To understand prospects for a bright future, take a look back at our humble beginnings

As a graduate of Fones School of Dental Hygiene (University of Bridgeport, Connecticut) in 1972, I was privy to historical archives and artifacts that confirm our humble beginnings as a profession. Fones was the first school of dental hygiene in the United States, graduating its first class in 1914. Dental hygienists, at that time, were called "women assistants." Their duties were limited to the removal of deposits and stains from the teeth. The Connecticut Dental Law permitted hygienists to wor

Mar 1st, 1998
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Lynne Hollister Slim, RDH, MS

As a graduate of Fones School of Dental Hygiene (University of Bridgeport, Connecticut) in 1972, I was privy to historical archives and artifacts that confirm our humble beginnings as a profession. Fones was the first school of dental hygiene in the United States, graduating its first class in 1914. Dental hygienists, at that time, were called "women assistants." Their duties were limited to the removal of deposits and stains from the teeth. The Connecticut Dental Law permitted hygienists to work under general supervision in a private dental office or in any private/public institution.

Students of the early 1970s at Fones wore white polyester dresses or pant suits with white, full-length lab coats and caps decorated with 3/4-inch purple velvet ribbon. Face makeup was very limited, and I don`t think jewelry of any kind was permitted. I remember having to shop for white clinic shoes - the kind that required polishing with white creme polish. We purchased white stockings in uniform stores. Some of us who were very vain, like myself, would wear a thin line of eyeliner, or a bit of mascara, but that would be about it.

Clinical instrumentation skills were limited to hand instruments, and polishing was taught using a belt-driven handpiece for rubber-cup polishing or a porte polisher. My dark brown hair, which was usually pulled back into a pony tail and then neatly tucked under my cap, was always getting caught in the belts that made the handpiece run. I am left-handed, so the entire apparatus including the belts was always dangerously close to my scalp.

We were forever mixing pumice and water for polishing heavy extrinsic stain with rubber cups. I distinctly remember feeling very clever by mixing mouthwash with pumice instead, producing a better-tasting concoction.

The year I graduated from Fones, the coveted award for excellence in dental hygiene was the "Golden Scaler" award. This award was presented to the graduating student/clinician whose instrumentation skills were most admired by her instructors. In case you are wondering, I did not win this award - but the receipt of a class pin and a long-stemmed rose made up for it in the long run.

We were a proud, ambitious, and committed bunch of young women with high aspirations and lofty ideals. Our externship program at a nearby Bridgeport City hospital included memorable lessons in sharpening hand instruments by a very capable and caring instructor, Mabel McCarthy, who at the time was in her 90s. Mrs. McCarthy graduated from the very first class of dental hygienists at Fones.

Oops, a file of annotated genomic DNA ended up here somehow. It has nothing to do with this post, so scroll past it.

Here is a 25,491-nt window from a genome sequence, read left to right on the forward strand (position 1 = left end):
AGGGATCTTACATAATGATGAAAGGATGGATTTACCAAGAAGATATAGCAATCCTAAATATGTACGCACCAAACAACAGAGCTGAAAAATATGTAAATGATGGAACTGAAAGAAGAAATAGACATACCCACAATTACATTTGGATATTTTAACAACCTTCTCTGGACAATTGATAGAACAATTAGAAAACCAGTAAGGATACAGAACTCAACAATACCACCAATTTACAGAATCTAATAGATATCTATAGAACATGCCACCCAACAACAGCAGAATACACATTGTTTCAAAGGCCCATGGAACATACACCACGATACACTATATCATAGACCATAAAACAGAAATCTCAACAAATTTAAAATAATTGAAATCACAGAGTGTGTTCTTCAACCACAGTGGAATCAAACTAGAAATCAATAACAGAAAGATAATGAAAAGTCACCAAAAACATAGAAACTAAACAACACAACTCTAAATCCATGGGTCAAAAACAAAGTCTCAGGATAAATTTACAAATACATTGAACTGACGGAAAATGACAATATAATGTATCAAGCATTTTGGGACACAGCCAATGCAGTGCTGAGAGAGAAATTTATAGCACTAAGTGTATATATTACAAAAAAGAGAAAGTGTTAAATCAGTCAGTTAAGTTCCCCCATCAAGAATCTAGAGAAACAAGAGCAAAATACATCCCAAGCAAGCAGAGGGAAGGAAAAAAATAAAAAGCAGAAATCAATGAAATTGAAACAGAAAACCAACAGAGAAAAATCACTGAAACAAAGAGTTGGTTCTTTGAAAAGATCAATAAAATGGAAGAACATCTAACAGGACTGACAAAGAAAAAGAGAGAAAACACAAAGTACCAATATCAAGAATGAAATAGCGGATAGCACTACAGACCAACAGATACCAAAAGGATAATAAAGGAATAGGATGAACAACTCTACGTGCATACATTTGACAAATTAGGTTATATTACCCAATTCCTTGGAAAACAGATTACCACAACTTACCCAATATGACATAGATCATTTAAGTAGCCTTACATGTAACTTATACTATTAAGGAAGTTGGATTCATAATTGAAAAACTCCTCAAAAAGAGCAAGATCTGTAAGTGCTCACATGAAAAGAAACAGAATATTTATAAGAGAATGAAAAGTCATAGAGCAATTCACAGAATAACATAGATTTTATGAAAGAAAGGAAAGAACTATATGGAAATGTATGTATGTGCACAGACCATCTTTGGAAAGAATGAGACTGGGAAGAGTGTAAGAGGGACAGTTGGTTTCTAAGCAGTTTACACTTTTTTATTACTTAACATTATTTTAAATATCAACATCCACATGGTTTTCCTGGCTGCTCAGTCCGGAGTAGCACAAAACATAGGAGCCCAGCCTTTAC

Our dental class was also privileged to treat school-age children at a dental clinic in the basement of a Bridgeport City public school. We were reminded of our humble beginnings in the early 1900s when hygienists assembled portable chairs in school corridors and performed prophylaxes using sickle-shaped instruments, orange wood sticks, pumice, and various other rudimentary supplies and equipment.

Now, some 20 years later, I am practicing as a periodontal co-therapist in a high quality and progressive periodontal specialty practice. My entire approach to patient care has been altered and updated, thanks to new technologies, research advances, continuing education, and a more advanced dental hygiene knowledge base. Many of today?s clinicians, including myself, use a variety of ultrasonic instruments, an air-polishing device, state-of-the-art periodontal charting software, and work one-on-one with a dental assistant.

Granted, our profession is still struggling for autonomy. Even now, we are experiencing reversals in state practice acts, as well as the regrettable and deplorable attempts to lower education standards. It seems that for every step forward, we take two steps back.

Backlash in any movement is inevitable, I believe, and must be dealt with in the following way. With positive thinking and a healthy dose of optimism, we can chart a new course, a new wave, so to speak. We must continue in our pursuit of dental hygiene excellence, just like the students at Fones and elsewhere around the globe. It has been the simple symbols, like special velvet ribbons on caps, Ogolden scalerO awards, class pins or simple single-stemmed roses that have helped us define ourselves and our professions.

Our future will be better than our past.

Lynne Hollister Slim, RDH, MS, (neé Lynne Patricia Hollister) currently lives in Douglasville, Ga. She has previously written for several dental hygiene publications, including RDH (October 1994) and has won several journalism awards in dental hygiene.

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The author, as photographed during her 1972 graduation ceremony.

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